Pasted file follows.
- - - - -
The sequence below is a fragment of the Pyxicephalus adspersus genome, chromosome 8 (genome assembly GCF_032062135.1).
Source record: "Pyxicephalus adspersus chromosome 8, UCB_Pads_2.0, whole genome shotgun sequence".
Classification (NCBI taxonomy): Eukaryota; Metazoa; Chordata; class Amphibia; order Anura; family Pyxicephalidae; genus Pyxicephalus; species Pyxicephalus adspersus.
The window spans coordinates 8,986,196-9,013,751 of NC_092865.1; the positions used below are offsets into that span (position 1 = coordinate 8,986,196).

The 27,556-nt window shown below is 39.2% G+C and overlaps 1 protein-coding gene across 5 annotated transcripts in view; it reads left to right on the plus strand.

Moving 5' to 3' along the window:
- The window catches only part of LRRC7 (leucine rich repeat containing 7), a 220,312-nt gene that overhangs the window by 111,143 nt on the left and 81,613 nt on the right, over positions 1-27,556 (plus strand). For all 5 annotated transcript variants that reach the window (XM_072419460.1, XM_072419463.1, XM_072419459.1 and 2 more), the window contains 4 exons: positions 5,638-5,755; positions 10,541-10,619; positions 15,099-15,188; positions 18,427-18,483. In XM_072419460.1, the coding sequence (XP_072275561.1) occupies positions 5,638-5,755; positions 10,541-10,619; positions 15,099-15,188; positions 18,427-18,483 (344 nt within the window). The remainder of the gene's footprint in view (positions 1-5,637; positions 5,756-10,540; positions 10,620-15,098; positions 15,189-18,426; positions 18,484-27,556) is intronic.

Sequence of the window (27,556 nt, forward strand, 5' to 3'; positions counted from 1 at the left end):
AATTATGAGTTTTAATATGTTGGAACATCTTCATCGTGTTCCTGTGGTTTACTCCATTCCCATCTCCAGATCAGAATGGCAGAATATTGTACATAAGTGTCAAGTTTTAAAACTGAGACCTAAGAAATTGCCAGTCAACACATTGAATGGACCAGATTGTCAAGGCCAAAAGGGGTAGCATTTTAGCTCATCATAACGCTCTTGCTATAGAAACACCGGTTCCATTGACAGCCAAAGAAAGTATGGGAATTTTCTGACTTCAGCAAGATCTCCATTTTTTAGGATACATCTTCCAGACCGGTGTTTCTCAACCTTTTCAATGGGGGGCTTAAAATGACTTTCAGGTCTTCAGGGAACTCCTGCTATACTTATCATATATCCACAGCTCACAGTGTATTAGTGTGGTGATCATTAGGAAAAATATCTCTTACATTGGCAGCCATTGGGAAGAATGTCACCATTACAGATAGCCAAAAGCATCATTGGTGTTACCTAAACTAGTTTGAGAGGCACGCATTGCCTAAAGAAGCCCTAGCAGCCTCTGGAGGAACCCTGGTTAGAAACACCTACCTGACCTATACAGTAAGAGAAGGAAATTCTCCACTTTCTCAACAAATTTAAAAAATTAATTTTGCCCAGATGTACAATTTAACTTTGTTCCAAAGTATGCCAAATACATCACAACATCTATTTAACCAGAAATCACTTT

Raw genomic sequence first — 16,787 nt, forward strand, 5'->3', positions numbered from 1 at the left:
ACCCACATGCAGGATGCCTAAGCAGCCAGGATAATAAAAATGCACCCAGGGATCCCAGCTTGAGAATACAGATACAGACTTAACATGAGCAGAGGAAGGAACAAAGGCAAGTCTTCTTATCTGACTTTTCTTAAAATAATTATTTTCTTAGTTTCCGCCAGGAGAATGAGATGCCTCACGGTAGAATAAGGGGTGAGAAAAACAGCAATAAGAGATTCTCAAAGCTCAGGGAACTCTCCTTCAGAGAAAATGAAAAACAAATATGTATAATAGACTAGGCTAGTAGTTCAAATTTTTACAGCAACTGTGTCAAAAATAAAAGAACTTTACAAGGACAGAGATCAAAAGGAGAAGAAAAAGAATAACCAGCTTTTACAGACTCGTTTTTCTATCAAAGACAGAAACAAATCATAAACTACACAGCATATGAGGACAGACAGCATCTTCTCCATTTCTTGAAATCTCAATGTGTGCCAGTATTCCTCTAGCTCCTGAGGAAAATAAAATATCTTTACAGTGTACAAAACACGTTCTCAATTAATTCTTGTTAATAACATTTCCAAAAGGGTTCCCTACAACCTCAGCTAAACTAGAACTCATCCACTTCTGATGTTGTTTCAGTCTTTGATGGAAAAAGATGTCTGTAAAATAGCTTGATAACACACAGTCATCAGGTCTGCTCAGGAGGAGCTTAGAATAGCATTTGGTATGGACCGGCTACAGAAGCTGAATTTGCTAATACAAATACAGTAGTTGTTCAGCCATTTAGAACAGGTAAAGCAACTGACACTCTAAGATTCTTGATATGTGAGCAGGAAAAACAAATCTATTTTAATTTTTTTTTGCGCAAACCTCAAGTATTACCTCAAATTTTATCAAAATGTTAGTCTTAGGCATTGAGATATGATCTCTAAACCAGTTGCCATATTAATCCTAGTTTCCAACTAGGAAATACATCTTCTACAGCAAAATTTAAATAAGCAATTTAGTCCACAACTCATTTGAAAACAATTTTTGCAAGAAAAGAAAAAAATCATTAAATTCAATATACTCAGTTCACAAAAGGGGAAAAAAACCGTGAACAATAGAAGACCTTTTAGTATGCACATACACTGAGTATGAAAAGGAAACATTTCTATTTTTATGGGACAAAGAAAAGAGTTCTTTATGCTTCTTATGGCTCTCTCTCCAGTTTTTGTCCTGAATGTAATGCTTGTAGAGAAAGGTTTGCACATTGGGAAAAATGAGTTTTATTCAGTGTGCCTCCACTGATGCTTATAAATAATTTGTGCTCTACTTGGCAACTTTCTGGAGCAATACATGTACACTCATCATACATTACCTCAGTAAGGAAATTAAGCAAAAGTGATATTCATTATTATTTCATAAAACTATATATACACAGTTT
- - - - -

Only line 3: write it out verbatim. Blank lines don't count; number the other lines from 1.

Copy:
Classification (NCBI taxonomy): Eukaryota; Metazoa; Chordata; class Amphibia; order Anura; family Pyxicephalidae; genus Pyxicephalus; species Pyxicephalus adspersus.